For organic gardening controlling Botrytis, Tip Blight, Rust, Downy mildew, Powdery mildew, Spider Mites, Aphids, Whiteflies, and other insect pests. Multi-purpose fungicide/insecticide/miticide - a 3-in-1 product. Kills egg, larvae, and adult stages of insects. Prevents fungal attack of plant tissue. This product can be used on vegetables, fruits, nuts, flower, and house plants. Cannot be shipped to CA. $19.95 each
• Organic approved formula, EPA registered
• Alternative to copper-based products
• Chlorine and ammonia free
• Leaves no harmful residue
• Convenient, ready-to-use bottle
• Use indoor and outdoors
• Weekly use increases fruit and vegetable yields
• OMRI Listed

OxiDate is the eco-friendly way to effectively stop diseases such as powdery/downy mildew, phytophthora, brown rot, wilts, blights, and bacterial wilt on contact. It kills bacterial and fungal pathogens and fights against disease caused by micro-organisms, but without harming the environment or posing a risk to human health or safety. Oxidate may be used as a preventative and curative treatment on any type of fruit, vegetable or citrus tree.
$19.95 each
Around the Farm
Carrizo Cantaloupe season is in full swing! Check out several of the retail grocery store displays with our melons. We take great pride in our cantaloupes still looking, smelling, and tasting like a cantaloupe.

While most of our melons stay within the state of Texas, if any of our customers ever spot them, feel free to share your photos with us.

You can email customerservice@dixondalefarms.com or share on Facebook or Instagram.

Mini Hot Browns
• 1 teaspoon chicken bouillon granules
• 1/4 cup boiling water
• 3 tablespoons butter
• 2 tablespoons all-purpose flour
• 3/4 cup half-and-half cream
• 1 cup shredded Swiss cheese
• 18 slices snack rye bread
• 6 ounces sliced deli turkey
• 1 small onion, thinly sliced and separated into rings
• 5 bacon strips, cooked and crumbled
• 2 tablespoons minced fresh parsley
  1. Preheat oven to 350°. Dissolve bouillon in water; set aside.
  2. In a small saucepan, melt butter over medium heat. Stir in flour until smooth; add cream and bouillon. Bring to a boil; cook and stir until thickened, 1-2 minutes. Stir in cheese until melted. Remove from heat.
  3. Place bread on two baking sheets. Layer each slice with turkey, onion and cheese mixture. Bake until heated through, 10-12 minutes. (Or preheat broiler and broil until edges of bread are crisp and sauce is bubbly, 3-5 minutes.) Sprinkle with bacon and parsley.

This great onion recipe comes from Taste of Home ! If you have an onion recipe you'd like us to share, please email it to  customerservice@dixondalefarms.com .
All Your Questions Answered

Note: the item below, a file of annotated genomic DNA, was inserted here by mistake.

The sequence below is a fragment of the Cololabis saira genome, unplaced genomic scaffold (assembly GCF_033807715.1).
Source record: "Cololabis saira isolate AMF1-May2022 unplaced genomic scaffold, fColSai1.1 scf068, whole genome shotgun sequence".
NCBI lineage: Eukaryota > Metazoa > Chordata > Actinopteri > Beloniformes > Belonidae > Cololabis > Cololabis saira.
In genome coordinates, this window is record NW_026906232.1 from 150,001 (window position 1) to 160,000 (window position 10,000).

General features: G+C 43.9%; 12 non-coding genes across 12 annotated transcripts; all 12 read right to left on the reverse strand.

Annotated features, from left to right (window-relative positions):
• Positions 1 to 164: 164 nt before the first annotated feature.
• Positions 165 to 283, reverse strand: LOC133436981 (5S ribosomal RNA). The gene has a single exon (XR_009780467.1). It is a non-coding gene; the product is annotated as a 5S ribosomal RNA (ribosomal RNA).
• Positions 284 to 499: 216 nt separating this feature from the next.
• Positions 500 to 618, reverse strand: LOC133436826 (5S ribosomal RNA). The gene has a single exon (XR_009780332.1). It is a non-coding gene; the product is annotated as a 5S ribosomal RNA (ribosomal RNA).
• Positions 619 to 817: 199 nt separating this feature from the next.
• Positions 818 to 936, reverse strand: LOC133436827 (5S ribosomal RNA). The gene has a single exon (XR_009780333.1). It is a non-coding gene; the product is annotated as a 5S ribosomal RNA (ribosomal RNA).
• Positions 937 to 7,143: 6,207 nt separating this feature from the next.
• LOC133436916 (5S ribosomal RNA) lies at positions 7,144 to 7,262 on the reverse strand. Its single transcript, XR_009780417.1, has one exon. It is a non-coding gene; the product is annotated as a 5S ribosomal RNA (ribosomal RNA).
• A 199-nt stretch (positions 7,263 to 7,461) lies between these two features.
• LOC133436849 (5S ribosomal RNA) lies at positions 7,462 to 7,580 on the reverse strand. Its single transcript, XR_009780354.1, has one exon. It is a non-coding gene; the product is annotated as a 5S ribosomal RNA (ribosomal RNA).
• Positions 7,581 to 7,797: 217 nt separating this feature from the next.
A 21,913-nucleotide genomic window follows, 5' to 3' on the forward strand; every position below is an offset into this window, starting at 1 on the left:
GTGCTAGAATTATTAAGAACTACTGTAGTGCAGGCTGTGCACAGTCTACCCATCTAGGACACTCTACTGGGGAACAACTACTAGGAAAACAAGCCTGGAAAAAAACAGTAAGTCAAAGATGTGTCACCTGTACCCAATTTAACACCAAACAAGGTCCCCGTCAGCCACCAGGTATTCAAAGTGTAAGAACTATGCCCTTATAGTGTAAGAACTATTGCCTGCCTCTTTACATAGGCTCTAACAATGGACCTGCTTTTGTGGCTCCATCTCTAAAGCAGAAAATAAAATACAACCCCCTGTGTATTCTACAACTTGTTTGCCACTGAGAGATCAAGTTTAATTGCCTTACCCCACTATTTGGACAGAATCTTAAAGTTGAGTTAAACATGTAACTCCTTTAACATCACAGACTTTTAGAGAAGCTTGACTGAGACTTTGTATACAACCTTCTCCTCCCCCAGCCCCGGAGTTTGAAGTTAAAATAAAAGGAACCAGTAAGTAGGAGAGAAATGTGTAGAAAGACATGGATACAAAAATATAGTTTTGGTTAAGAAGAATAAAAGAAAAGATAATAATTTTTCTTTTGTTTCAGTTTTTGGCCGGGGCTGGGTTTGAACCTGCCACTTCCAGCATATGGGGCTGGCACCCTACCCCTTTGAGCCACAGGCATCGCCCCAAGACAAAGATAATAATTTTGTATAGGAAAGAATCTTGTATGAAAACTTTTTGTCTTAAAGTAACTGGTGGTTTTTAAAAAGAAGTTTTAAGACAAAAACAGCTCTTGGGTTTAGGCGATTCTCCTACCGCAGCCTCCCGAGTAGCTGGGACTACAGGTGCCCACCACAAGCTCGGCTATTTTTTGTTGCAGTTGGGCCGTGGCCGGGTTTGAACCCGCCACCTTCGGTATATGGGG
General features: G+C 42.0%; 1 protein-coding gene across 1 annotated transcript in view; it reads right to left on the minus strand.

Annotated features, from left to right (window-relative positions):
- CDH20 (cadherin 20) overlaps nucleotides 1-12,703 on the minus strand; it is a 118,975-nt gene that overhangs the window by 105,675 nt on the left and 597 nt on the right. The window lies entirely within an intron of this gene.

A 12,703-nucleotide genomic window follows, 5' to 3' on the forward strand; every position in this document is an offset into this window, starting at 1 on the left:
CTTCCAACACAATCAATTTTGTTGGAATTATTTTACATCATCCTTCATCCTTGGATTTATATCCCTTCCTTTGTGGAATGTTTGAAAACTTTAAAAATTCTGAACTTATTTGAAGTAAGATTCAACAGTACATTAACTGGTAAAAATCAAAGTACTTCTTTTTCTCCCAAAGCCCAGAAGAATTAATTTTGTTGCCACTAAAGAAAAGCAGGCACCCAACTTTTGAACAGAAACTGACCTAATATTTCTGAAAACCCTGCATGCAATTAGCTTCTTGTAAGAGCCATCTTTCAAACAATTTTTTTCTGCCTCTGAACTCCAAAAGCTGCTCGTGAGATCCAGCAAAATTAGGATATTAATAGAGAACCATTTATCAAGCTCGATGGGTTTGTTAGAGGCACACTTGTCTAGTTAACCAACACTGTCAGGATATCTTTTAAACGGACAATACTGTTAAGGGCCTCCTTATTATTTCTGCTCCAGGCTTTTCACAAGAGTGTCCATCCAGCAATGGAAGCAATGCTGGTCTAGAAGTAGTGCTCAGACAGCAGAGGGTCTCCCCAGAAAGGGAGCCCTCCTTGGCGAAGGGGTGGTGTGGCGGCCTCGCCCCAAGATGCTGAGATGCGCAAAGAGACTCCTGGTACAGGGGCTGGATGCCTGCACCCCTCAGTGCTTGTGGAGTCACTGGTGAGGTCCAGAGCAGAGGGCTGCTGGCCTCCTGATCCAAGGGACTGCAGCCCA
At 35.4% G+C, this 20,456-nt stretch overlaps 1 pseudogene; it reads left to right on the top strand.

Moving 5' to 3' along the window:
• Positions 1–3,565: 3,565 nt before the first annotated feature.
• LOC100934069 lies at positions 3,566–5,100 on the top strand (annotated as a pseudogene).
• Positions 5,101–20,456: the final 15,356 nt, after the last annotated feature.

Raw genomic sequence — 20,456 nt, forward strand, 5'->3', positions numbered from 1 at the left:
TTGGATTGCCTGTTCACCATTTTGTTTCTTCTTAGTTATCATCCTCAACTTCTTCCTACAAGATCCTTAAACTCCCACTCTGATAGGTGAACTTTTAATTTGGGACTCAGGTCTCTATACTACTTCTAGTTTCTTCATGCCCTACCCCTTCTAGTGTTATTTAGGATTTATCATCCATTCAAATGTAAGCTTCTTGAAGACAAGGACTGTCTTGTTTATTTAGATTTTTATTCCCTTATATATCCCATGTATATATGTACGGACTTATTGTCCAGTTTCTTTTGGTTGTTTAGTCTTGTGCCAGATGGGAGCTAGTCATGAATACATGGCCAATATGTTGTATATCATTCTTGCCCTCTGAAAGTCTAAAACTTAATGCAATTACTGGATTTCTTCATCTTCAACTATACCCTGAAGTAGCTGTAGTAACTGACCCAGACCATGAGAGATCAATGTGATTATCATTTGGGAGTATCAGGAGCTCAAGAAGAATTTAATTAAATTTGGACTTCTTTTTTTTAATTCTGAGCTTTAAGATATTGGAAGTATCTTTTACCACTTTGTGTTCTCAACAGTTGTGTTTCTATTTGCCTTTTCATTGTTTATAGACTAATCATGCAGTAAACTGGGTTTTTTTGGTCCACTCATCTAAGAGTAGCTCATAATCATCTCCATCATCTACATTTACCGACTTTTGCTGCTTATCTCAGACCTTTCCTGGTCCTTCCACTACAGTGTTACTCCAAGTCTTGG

We have answers to your  frequently asked questions ! Just click the link for information on planting, caring, feeding, harvesting, and storing onions.  
You can also read our electronic  Planting Guide  or download and print a  PDF guide  (which includes leeks). 

And be sure to review our  short videos  on Facebook. Topics range from fertilizing and dealing with cold weather to how onion plants are harvested. You can view these videos even if you don't have a Facebook account.
About Dixondale Farms
As the largest and oldest onion plant farm in the U.S., Dixondale Farms offers a wide selection of top-quality, disease-free, ready-to-plant onion plants. To see our complete product line or get growing tips and cultural information, visit our  Web site  .

New customer? Sign up to be put on our 2021 catalog mailing list  here . Catalogs will be mailed in the fall. We're available from 8:15 AM to 5:00 PM CT at 830-876-2430, or e-mail us at  customerservice@dixondalefarms.com  .

Whether you're planting one bunch or thousands of acres, we're committed to your success.
Join Us on Social Media!
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We invite you to join the community on our   Facebook page  . You can connect with us and fellow growers to share stories, photos, recipes, weather information, and other tips. 
We're on Pinterest too. Check out  our Pins  which include photos covering small space onion gardens, tasty onion recipes, planting tips, and more.
Don't forget to subscribe to our   YouTube  channel! Our videos will guide you on selecting the right onion variety, applying fertilizer, the best weed control options, and more.

You can also join us on  Instagram , a photo community where we're sharing even more Dixondale photos.
Dixondale Farms 
 P.O. Box 129, 
Carrizo Springs, TX 78834
(830) 876 2430